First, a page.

In addition, the senior seminar, INRL 390, must be taken in the senior year.

Students may substitute courses from other colleges and study-abroad programs with special permission. This list is not inclusive and new curricular offerings may be added.

Global and Human Security

  • HIST 203 History of East Asian and U.S. Foreign Relations
  • HIST 205 Global Environmental History
  • HIST 237 Holocaust
  • HIST 248 U.S. Foreign Policy: 1898—1945
  • HIST 251 Global Perspectives on 9/11
  • HON 303 HIV/AIDS: The Intersection of Science and Society
  • NUTR 150 International Nutrition Issues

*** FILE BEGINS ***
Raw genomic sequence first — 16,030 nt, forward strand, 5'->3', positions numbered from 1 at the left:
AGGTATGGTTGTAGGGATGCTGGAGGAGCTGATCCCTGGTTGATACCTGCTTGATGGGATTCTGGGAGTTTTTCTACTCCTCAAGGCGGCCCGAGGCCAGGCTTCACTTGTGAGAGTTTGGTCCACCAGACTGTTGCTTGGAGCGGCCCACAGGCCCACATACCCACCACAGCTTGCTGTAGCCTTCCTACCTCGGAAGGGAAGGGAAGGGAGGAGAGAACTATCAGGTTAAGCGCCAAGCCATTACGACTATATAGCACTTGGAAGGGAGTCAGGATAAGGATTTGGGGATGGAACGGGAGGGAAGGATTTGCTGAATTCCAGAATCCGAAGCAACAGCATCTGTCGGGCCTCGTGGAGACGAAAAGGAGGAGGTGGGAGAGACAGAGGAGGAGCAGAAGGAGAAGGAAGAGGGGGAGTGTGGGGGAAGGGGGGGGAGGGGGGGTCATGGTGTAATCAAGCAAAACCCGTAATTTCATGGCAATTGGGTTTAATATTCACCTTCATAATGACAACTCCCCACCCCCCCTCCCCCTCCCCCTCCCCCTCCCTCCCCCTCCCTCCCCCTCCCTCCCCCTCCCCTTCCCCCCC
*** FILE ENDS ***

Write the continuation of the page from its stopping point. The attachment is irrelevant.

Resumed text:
• POLS 221 The Arab-Israeli Conflict
  • POLS 223 Human Rights: The Basic Dilemmas
  • POLS 224 Human (In)Security
  • POLS 229 Comparative Foreign Policy
  • POLS 244 Crisis and Transition in Contemporary Africa
  • POLS 248 Terrorism
  • POLS/HIST 249 U.S. Foreign Policy: 1945—Present
  • POLS/COMM 268 Human Rights in South Africa

Political Economy and Development

  • ECON 124/HONS 224 BRICS and the Global Economy
  • ECON 216° Economic Development
  • ECON 222° Comparative Economies of East Asia
  • NUTR 150 International Nutrition Issues
  • POLS 104 Introduction to Comparative Politics
  • POLS 225 International Politics of East Asia
  • POLS 242 African Politics
  • POLS 245 Politics of Newly Industrializing Countries
  • POLS 245M Politics of Newly Industrializing Countries - Thailand Short-Term Course
  • SOCI 245 International Health

Transnational Issues of Culture and Identity